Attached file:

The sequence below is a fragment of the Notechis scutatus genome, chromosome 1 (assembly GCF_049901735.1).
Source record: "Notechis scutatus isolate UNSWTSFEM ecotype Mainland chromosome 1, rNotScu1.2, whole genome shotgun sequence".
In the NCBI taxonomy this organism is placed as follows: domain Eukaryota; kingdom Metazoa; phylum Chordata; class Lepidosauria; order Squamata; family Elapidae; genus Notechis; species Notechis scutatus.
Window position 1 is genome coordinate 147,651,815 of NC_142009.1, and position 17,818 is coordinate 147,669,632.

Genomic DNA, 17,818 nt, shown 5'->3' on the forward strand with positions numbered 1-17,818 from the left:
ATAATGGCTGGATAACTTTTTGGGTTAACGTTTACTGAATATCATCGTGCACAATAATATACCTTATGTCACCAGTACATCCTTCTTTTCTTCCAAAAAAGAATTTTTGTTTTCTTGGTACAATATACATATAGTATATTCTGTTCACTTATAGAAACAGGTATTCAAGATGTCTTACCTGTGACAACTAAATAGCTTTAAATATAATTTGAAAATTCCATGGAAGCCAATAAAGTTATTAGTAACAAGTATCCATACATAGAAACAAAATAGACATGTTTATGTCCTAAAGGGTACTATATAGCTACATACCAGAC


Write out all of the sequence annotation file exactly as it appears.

The sequence below is a fragment of the Notechis scutatus genome, chromosome 1 (assembly GCF_049901735.1).
Source record: "Notechis scutatus isolate UNSWTSFEM ecotype Mainland chromosome 1, rNotScu1.2, whole genome shotgun sequence".
In the NCBI taxonomy this organism is placed as follows: domain Eukaryota; kingdom Metazoa; phylum Chordata; class Lepidosauria; order Squamata; family Elapidae; genus Notechis; species Notechis scutatus.
Window position 1 is genome coordinate 147,651,815 of NC_142009.1, and position 17,818 is coordinate 147,669,632.

Genomic DNA, 17,818 nt, shown 5'->3' on the forward strand with positions numbered 1-17,818 from the left:
ATAATGGCTGGATAACTTTTTGGGTTAACGTTTACTGAATATCATCGTGCACAATAATATACCTTATGTCACCAGTACATCCTTCTTTTCTTCCAAAAAAGAATTTTTGTTTTCTTGGTACAATATACATATAGTATATTCTGTTCACTTATAGAAACAGGTATTCAAGATGTCTTACCTGTGACAACTAAATAGCTTTAAATATAATTTGAAAATTCCATGGAAGCCAATAAAGTTATTAGTAACAAGTATCCATACATAGAAACAAAATAGACATGTTTATGTCCTAAAGGGTACTATATAGCTACATACCAGAC